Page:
Afterthoughts: McArdle suggests that in my previous piece, I misread or misrepresented Milton Friedman. I don’t think I have. Interested readers might review Friedman’s essay and decide for themselves. The piece is powerfully argued. Friedman does try to carve out exceptions for “ethical custom” and “deception”, but I don’t think those caveats withstand the force of his argument when there is even a hint of a shade of grey. I’ve written a bit more on this in a comment. (If you are new to Interfluidity, you may not know that the commenters here are far more insightful than the host. The comment sections on the two previous pieces on “strategic default” — here and here — have been excellent.) Also, a while back, The Compulsive Theorist had a couple of good posts on norms and the financial crisis, here and here. Several of the links above are to pieces by Tanta, whom I miss.

Strategic default: a soldier’s perspective

Commenter “Indy” offered the following in response to the previous post on strategic default by underwater homeowners. I think it’s worth a read:

This is an issue I’ve been thinking about for over a year now. I recently returned to my Law / Economics student life from a deployment to Afghanistan with an Army Military Intelligence unit. Prior to the deployment, several of the other officers had been stationed at the height of the housing bubble at facilities located near D.C. in Northern Virginia. They lived in very modest homes which were removed from their workplaces by substantial driving distances, but these homes were nevertheless particularly pricey for someone with a family and on a military salary. The humble homes ate significant chunks out of those salaries as the commutes did to the (already scarce) time these men had to spend with their families.

Such are among the many sacrifices of military life even in peacetime. There are, it seems, a multitude of wealthy lawyers inhabiting the good neighborhoods in the concentric circles of significance around the capitol. There is real irony is how their bidding up of the prices of real estate in order to achieve influence over power has muscled out the very men who are entrusted by the nation to wield it.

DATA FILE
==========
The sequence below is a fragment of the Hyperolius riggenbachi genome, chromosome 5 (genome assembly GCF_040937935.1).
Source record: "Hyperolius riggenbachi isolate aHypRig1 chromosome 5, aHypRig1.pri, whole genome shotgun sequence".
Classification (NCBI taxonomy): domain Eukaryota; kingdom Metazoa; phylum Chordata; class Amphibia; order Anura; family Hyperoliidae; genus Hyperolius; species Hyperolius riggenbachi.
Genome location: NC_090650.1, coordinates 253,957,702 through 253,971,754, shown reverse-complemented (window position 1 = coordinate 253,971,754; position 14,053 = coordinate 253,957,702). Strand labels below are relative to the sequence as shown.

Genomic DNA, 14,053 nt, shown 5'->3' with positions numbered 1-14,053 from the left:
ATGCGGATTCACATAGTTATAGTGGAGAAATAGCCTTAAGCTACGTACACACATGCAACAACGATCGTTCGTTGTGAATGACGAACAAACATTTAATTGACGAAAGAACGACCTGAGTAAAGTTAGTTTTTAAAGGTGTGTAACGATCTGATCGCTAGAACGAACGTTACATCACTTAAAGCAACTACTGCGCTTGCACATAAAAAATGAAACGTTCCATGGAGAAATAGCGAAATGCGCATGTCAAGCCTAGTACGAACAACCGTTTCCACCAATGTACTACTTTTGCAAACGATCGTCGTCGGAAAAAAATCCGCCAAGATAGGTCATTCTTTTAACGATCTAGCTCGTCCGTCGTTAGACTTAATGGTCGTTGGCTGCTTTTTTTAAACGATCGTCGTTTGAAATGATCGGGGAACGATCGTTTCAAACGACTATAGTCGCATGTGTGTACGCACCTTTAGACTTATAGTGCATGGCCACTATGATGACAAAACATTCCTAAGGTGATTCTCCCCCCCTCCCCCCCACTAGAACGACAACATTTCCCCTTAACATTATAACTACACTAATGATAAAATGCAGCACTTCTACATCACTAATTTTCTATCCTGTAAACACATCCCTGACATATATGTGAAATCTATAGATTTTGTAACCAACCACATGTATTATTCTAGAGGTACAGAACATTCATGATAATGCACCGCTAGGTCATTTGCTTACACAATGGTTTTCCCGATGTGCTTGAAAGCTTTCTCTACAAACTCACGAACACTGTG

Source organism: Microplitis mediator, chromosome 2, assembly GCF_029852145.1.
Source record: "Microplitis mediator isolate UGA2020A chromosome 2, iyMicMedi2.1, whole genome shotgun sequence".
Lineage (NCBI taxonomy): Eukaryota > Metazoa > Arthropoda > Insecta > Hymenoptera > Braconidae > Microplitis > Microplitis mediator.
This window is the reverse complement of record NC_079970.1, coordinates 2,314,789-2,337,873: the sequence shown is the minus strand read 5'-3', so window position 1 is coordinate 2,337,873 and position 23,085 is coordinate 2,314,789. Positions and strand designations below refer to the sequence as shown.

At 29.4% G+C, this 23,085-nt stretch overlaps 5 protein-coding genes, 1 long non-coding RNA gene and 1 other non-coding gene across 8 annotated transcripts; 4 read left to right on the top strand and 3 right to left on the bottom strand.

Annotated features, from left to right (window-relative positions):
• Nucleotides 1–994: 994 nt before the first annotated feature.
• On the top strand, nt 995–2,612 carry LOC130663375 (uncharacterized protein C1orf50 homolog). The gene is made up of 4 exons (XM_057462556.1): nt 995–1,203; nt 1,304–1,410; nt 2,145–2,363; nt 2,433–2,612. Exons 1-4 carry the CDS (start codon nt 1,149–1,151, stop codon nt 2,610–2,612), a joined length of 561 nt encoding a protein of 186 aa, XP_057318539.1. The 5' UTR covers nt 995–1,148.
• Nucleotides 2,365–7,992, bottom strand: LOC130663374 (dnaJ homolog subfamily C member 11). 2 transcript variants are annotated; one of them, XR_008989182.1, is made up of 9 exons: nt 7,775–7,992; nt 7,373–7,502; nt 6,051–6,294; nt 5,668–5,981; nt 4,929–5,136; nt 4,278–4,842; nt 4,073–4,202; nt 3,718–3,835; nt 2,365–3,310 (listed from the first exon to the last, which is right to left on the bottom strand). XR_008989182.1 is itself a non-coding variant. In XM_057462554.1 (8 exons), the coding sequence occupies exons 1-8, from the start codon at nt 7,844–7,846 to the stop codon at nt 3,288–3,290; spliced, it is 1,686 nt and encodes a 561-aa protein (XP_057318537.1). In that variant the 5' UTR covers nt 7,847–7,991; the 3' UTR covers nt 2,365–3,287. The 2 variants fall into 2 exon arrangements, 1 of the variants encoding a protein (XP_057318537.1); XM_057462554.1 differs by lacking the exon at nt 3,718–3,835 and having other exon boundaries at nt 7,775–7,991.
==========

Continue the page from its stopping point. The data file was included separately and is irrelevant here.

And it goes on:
Despite the high prices that dominated before the crash, when my friends had reported to their new posts they found the local branches of the nation’s largest bank chains exceedingly eager to “serve” them. The companies offered to loan them (well, “originate”) up to 100% of the asking price plus costs with a minimum of fuss, delay, paperwork, or any other prudent diligence. I had a similar, “Really, is that it? That can’t be right. Are you sure that’s all you need?” experience when I received my mortgage in 2005 from Countrywide. Those were the days.

The officers were also heavily encouraged to dabble in those now infamous Option-ARMs and other dangerous financial “innovations”. The temptation must have been intense, but the men were skeptical, conservative types, and they opted for traditional fixed-rate mortgages. The Army is a place where an officer is busy with planning half of the time and busy ignoring those plans the other half because all one can do is a kind of ad hoc improvisation and adaptation to constantly changing circumstances. In few other places will one learn more about the limits, almost futility, of planning for an unknowable future full of unforeseeable and defined by unintended consequences. The Army depends and thrives on the bravery of the Soldiers and the caution of their superiors. “Safety” is akin to an ideology and a way of life. Likewise, these were brave and safe men who chose safe mortgages that were “safe as houses”.

While we were away, about halfway through our deployment, the crash began and something mysterious had gone horribly wrong with the machinery of America. The small equity positions these men has invested in their respective residences were wiped out in a matter of months. By the time they were close to returning to these homes the men were all badly underwater by over one hundred thousand dollars and, what was worse, the Army had reassigned them. They would be required to move promptly upon redeployment. They were simply not in a position to hold out, wait for prices to go back up in the long term, and continue making monthly payments. Unfortunate professional timing had compelled them to buy at the top and sell at the “bottom”. Wasn’t the avoidance of precisely this “fire sale” scenario the purported rationale for the bailouts of the financial institutions? But no extension for families, it seemed.

So, as the depth of the murky trouble in which they were finding themselves became increasingly clear they all found themselves perplexed as to what to do. Their uncertainty had two dimensions – (1) technical and (2) moral. They asked for my assistance and I tried to explain the little information I had learned about short-sales, negotiated settlements, and other ways of dealing with their banks to offload their properties and debt obligations (Virginia is non-recourse). I explained what I knew about what the various consequences – for example to their credit scores – would likely be.